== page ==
Also, if the Information Commissioner’s Office is to take a pro-active role in examining algorithmic use then this would need to be carefully implemented with employees with the right skills leading this and by ensuring there is sufficient resource to deal.
It is interesting to see some country’s courts taking a strong view against the use of algorithms in certain cases – for example, in France, laws are already being introduced to protect opening the justice system to certain AI prediction and analytics.
If an AI system used by a law firm ‘makes a mistake’ whose fault is it? How should insurance companies handle this issue?
It depends on the facts at the time. Ultimately, a lot of this will come down to what the contracts say between the various parties. We should remember AI often plays a supporting role for legal advice currently.
The AI platforms that law-firms can procure and use vary enormously. There can be very bespoke platforms where the law-firm has specified what “good” looks like. Currently, there is more adoption where the AI provider has already developed some “out of the box” training based on data sets which the client and law-firm have not provided. Those need careful diligence before being used by the law firm and, in my view, need to be rigorously tested by the law-firm prior to using them with client data – something I know Eversheds Sutherland takes very seriously.
The lawyers who then continue to train the AI platform need themselves to be well-trained so that errors do not creep in, know the law, as well as how to train the AI platform/system properly. Even once the right AI platform is chosen and careful diligence and training takes place, it is essential to build in human intervention at the end to check the results and for quality control. Ultimately, if there is a mistake, as mentioned above, it comes down to basic law and what each contract between the various parties’ states.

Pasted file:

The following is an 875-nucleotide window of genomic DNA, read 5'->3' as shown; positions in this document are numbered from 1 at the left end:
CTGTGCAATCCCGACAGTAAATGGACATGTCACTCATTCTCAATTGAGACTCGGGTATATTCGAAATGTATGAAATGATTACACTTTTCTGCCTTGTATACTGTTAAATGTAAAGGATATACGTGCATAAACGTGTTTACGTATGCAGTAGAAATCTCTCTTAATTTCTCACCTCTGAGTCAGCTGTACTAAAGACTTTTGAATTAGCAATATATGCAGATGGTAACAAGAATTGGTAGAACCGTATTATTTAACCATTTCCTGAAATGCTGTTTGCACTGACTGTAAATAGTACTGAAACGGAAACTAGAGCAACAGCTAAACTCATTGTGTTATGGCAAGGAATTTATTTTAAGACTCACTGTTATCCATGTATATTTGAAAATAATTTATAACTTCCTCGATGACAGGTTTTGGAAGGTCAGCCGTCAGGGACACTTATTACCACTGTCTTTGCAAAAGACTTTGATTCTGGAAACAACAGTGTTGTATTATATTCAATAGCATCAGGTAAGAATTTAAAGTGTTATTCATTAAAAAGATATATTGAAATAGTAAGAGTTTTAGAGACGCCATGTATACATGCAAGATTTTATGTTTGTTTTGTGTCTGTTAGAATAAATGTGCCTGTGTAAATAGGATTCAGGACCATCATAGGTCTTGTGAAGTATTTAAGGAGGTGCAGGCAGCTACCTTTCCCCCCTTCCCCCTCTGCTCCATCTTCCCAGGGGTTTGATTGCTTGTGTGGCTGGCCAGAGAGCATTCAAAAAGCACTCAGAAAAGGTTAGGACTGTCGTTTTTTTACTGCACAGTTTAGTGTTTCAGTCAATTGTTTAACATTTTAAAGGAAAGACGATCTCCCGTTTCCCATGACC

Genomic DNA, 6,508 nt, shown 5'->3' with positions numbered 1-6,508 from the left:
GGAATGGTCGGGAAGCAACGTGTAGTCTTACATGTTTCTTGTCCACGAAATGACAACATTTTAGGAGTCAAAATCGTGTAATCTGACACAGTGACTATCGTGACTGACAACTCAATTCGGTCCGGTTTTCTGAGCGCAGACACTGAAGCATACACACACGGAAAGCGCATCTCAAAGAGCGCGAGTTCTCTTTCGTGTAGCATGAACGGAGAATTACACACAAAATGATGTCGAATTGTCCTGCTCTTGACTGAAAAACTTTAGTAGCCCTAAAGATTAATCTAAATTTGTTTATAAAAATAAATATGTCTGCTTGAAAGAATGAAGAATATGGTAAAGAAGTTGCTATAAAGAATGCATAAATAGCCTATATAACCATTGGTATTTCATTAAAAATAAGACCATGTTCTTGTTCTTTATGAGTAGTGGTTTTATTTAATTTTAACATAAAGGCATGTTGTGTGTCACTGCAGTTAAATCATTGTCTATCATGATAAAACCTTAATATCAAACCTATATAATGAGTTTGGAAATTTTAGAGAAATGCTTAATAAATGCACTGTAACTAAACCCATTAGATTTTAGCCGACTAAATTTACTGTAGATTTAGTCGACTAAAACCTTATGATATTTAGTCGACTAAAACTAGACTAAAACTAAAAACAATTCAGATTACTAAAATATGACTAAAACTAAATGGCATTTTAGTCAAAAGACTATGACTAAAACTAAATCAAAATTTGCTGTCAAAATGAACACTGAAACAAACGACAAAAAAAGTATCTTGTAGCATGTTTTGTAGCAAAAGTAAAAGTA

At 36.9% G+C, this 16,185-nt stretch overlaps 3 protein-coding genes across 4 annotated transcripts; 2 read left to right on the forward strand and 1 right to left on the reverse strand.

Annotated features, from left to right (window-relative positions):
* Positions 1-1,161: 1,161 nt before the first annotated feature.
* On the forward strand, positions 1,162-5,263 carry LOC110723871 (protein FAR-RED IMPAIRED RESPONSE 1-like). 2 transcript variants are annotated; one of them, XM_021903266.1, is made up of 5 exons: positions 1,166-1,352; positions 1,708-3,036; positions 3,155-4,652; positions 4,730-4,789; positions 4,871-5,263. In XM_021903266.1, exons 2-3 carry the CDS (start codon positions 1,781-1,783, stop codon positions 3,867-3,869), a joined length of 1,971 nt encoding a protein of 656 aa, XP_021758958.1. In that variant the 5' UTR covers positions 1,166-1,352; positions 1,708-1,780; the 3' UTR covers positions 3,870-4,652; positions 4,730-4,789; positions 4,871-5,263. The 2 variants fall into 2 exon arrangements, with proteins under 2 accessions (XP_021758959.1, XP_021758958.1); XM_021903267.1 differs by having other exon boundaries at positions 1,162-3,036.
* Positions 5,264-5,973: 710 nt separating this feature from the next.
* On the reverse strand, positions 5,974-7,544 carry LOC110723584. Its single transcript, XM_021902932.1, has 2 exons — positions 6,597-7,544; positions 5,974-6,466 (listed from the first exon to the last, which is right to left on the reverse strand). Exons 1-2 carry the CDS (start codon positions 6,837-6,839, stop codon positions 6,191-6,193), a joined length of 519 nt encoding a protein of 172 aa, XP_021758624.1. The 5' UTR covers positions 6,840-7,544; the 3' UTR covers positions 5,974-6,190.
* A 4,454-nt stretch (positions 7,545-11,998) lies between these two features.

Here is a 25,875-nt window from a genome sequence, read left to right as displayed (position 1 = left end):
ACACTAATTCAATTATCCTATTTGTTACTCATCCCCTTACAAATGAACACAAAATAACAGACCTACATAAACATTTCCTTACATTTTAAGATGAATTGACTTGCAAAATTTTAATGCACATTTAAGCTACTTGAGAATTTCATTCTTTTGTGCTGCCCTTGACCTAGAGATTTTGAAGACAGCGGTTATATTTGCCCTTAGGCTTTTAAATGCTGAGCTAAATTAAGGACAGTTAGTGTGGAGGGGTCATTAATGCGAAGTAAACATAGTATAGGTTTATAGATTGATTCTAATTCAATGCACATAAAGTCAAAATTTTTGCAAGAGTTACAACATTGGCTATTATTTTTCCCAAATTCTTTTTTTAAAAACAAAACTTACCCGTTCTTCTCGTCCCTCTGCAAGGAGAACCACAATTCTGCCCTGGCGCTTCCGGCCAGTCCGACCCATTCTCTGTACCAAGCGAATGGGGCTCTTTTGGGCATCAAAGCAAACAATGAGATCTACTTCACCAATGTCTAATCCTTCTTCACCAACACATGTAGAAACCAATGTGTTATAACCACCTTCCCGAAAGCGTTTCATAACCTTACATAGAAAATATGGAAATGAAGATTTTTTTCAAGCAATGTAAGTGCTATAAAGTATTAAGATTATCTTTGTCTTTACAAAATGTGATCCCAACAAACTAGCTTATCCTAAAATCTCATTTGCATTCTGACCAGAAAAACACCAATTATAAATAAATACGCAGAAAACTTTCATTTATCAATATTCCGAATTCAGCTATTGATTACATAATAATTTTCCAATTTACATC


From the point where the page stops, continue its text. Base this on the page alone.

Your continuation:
This is no different to the provision of law and legal services now. Whilst human intervention is applied at the end, I would hope that the AI improves the end result for the client but that there is a step of quality assurance mentioned above that means there is hopefully less risk in mistakes in any event.
Is any country getting AI regulation right?
Yes and no. A number of countries such as the UK, the UAE, China, Japan, India, France and Germany and country partnerships, including the EU are trying to get it right, with all of those named releasing country (or EU-wide) strategies to promote the use and development of AI and related guidance and policy. We are seeing a plethora of ethics guidance and provision in the sphere of privacy, including from the USA.
We need to go back to basics. More clarity is needed in a number of legal areas; for example, around intellectual property, and the employment position if AI replaces in whole or in large part a task a person could do. Also, more rules around transparency and automated decision making (whether or not involving personal data) to assist with accountability. And, of course, we need explicit laws around the deployment of AI in weapons and warfare, a widely debated area.
At the same time, regulations must not stifle all development and creativity and need to be flexible for the future. There are benefits to AI adoption: discovery of new cures for disease, the ability to improve efficiency in food production, a better ability to defend from war and cyber-threats, the saving of lives potential of autonomous vehicles and much more.
Ideally (and this is often where the law falls down), there needs to be more consistency in regulations across the world. Without this, inevitably, companies with larger resources will be the creators and adopters of AI, and many SMEs may not see the business benefits (at least initially) for some time.
About the author:
Charlotte Walker-Osborn is a partner within the commercial group of global law-firm Eversheds Sutherland and the international head of technology sector. She has been a dedicated technology lawyer for 20 years, advising on all aspects of technology law as well as focusing on cyber-security and telecoms law.
Charlotte has significant expertise leading traditional technology/outsourcing projects and international/UK cutting-edge digital, cloud, IoT, Artificial Intelligence, Connected/Autonomous Vehicles and Additive Manufacturing projects.
Charlotte is a British Computer Society-Information Security Specialist Group committee member. She acts for many global, FTSE 100 and fast-growth companies, including in the technology, consumer, diversified industrials, utilities, transport and healthcare sectors.